An Evening In: The Big Sleep

Gritty streets, fog rolling off the Pacific, rain over orange trees. It’s LA some time after Prohibition, and Philip Marlowe’s got a job to do. A job for a couple of half-crazy dames and an old man with a lot of money and a little pride.

Sooner or later, we all sleep the big sleep.

Raymond Chandler wrote his classic hits of pulp fiction in the 1930s having lost his job during the Great Depression, and people have lapped them up ever since. It’s a dangerous world of deceitful women and hard-faced men (the two kinds of people Ella Fitzgerald couldn’t understand), guns, shadowy figures in battered coats with their collars turned up, roulette being played in dilapidated old mansions and pornographic libraries being run from Main Street. Marlowe is a kind of a good man – the kind who can shoot straight.

It’s not just the gang-land plots and the seedy under-belly setting that sets Chandler’s work apart from the general flotsam of pulp fiction, however. He has a gift for a neat phrase – women with ‘enough sex appeal to stampede a businessmen’s lunch’, ‘a nice neighbourhood to have bad habits in’, the old man ‘using his strength as carefully as an out-of-work showgirl uses her last good pair of stockings’ – and sketches Marlowe’s straight talking, hard drinking ways in short, sharp sentences that don’t waste words in plots that are fairly convoluted and draw in plenty of characters who all get their face time with our hero.

The Big Sleep is such an immersive book, the setting, the language, the characters all belong together so neatly, that you do have to be in the right frame of mind for it. Best to read it, perhaps, in a dim room while it’s raining outside and huddled figures are waiting under street lights, with something amber at your elbow.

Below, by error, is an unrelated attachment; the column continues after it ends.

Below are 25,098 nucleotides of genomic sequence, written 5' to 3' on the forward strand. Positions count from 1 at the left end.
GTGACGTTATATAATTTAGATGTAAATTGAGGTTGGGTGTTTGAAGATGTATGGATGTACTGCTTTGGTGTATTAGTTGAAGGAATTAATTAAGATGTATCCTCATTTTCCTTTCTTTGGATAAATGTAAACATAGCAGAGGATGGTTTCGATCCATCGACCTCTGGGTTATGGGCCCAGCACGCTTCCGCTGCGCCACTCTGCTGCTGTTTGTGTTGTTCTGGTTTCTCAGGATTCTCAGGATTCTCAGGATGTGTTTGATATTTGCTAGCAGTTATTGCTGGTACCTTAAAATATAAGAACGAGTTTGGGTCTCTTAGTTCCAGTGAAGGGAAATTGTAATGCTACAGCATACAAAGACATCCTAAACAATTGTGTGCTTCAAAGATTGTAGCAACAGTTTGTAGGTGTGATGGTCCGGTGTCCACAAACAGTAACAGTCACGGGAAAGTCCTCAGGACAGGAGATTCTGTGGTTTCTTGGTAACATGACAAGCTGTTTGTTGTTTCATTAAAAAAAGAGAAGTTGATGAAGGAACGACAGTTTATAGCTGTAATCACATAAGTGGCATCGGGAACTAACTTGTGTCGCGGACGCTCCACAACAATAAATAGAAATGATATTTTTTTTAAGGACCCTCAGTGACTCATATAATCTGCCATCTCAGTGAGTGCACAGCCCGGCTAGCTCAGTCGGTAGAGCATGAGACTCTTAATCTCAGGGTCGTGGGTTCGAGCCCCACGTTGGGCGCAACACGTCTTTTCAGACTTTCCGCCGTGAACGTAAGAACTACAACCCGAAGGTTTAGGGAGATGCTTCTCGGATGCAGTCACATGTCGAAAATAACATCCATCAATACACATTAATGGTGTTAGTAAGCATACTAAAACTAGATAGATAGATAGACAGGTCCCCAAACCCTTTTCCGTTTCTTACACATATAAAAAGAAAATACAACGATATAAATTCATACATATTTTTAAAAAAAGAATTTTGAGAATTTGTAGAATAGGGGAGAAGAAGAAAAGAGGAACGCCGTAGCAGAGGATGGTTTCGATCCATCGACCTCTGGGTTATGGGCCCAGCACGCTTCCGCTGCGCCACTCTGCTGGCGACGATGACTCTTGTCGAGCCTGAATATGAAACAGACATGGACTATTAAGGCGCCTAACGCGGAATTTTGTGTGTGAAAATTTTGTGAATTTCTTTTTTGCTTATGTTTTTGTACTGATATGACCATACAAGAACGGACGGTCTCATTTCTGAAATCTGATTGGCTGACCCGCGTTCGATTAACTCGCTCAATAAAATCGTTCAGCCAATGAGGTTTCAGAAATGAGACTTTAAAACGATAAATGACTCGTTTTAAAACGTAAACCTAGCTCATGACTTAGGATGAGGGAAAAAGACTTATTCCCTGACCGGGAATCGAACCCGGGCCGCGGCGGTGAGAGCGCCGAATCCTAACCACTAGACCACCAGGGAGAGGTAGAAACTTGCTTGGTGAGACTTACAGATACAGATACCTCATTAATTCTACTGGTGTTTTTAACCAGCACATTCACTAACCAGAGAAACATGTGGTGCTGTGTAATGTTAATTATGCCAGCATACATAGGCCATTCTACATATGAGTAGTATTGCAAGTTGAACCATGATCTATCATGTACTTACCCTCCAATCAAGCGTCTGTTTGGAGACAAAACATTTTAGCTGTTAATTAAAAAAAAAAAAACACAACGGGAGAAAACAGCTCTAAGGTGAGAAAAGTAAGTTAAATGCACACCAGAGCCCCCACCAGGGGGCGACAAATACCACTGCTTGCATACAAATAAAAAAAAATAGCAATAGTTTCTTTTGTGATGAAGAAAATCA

Marlowe drinks a lot of Scotch and soda in the book, and if you want to go along with him Laphroaig is always a safe bet. If, on the other hand, Scotch isn’t your thing perhaps try pairing The Big Sleep with one of the heavier white wines, something full-bodied enough that you know you’re drinking. Australian or Californian Chardonnays have the reputation of being heavier and fruitier than their European counterparts, while Chardonnay from the Montrachet region should be both dry and heavy. As anyone who keeps an eye out for cheap bottles knows, buying Chardonnay can turn into the Russian roulette of wine drinking, but these are solid starting points to try and find one you enjoy! Since dirty Hollywood is such a star of The Big Sleep, my recommendation is to show some loyalty and go for a Californian bottle.

Book: Raymond Chandler, The Big Sleep

Pair With: Laphroaig and soda, or a Californian Chardonnay


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